Through the Broken Looking Glass

*Posted by Kirk Spencer

Have you ever seen those old-fashioned, modern-looking paintings? I remember seeing them as prints in dusty flea markets and second hand shops. They fit-in nicely with all the other outdated and broken stuff because, when you look at them, it appears as if you are looking at slivers of the world reflected in the surface of a broken mirror. These cubist works, as they are called, grew out of the fin de sicle (end of the century)the 19th century to be exact. Yet, the fin de sicle is not only a time, but a recurring mood; the feeling that we are looking at a broken world; or we are breaking the world; or maybe it is simply that the instruments we use to see/understand the world are broken. It is this last possibility that I often recognize in cinematic iconography [The Battleship Potemkin (1925), Beauty and the Beast (1991), Falling Down (1993), The Matrix (1999), The Count of Monte Cristo (2002), Phantom of the Opera (2004), among others]. The idea of a broken world often appears in the icon of a broken mirror or a broken lens in a pair of eyeglasses. A mirrors reflection or a lens refraction shows us the world, distorted even when wholehow much more when these world-seeing instruments are broken.

It is generally acknowledged that Paul Czanne inspired the cubist movement in art with his words: Everything in nature takes its form from the sphere, the cone and the cylinder. The salient point seems to be that complex objects are constructed of very simple underlying geometries. As such, the cubists were simply trying to see below the surface of things, deep into these foundational geometries, to bring them to the surface of the canvas. In so doing, the objects themselves become obliterated into a fragmented wilderness of perspectives. Every time I think of this concept, I see the cubist frog from my biology class. You may have seen it too. Its framed in its tin dissecting pan, matted with black wax. Its skin pinned back, exposing its viscera which is thoroughly saturated with formaldehyde and dyes to preserve and give color to all the organs. The science teacher told me this was a frog and I believed him. I should have known better. It was only a fin de sicle, positivistic, cubist froga dissected frog.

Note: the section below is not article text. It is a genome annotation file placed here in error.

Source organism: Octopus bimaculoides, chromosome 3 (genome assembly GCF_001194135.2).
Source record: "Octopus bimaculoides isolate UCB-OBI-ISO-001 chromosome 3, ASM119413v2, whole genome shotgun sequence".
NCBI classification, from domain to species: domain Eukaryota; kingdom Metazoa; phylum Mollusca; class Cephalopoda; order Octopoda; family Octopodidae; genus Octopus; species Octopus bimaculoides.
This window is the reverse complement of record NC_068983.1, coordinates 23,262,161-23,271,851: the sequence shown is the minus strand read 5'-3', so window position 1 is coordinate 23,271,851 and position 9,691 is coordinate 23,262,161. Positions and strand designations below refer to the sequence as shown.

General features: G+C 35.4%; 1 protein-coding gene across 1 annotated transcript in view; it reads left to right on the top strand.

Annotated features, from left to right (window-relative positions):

Nowadays we dissect everything, even bookspinning back their covers and dying the ideas with our highlighters and marginalia, neatly cataloging and labeling all its useful facts as positions and propositions to be defended or defeated. I have to be very careful I dont become so concerned with dissection, too eager to show the organs, that I miss the message; even more so if its Gods messageGods Book. More and more I find myself living in this dangerous cubist wilderness of opinions and perspectives.

I have found that nothing it is more dangerous to ones faith than the work of an apologist. No doctrine of that faith seems to me so spectral, so unreal as one that I have just successfully defended in the public debate. For a moment, you see, it has seemed to rest on oneself: as a result, when you go away from the debate, it seems no stronger than that weak pillar. That is why we apologists take our lives in our hands and can be saved only by falling back continually from the web of our own arguments, as from our intellectual counters, into the Reality.

C.S. Lewis From ChristianApologetics into Christ Himself (1945)

This essay has somewhat of a cubist feel to it So let me get to the point. All our world-seeing instruments are broken, along with our souls. Thats the very reason we need the message of the Book. In our alienation from our Creator, we naturally bring to the surface our underlying nature; and in so doing we fragment and dissect our lives. We may move in our dissecting pan when the electrodes are applied, but we are still dead. Thats the broken-glass Bad News. Now the stained-glass Good News: Our Creator and Re-Creator God, Jehovah Charash, takes our ploughed, dissected lives, cleaved by our own choices and lovingly cleaves the broken glass together into a beautiful translucent masterpiece of glowing broken shards. Each fragment, useless in itself, fits perfectly into the beautiful whole which tells the story of Christ and His saints. As a man broken from birth, I say, I once was broken glass but now Im stained glass and I will let the Light of the World shine through, so that the works of God may be displayed in me. (John 9)

Heavenly FatherMay Your light shine out of my darkness. Im Gideons lamp. Break the glass if necessaryso the world may know Your power; and by it come to see You and all Your world, not in broken mirrors and lenses, but face to Face.

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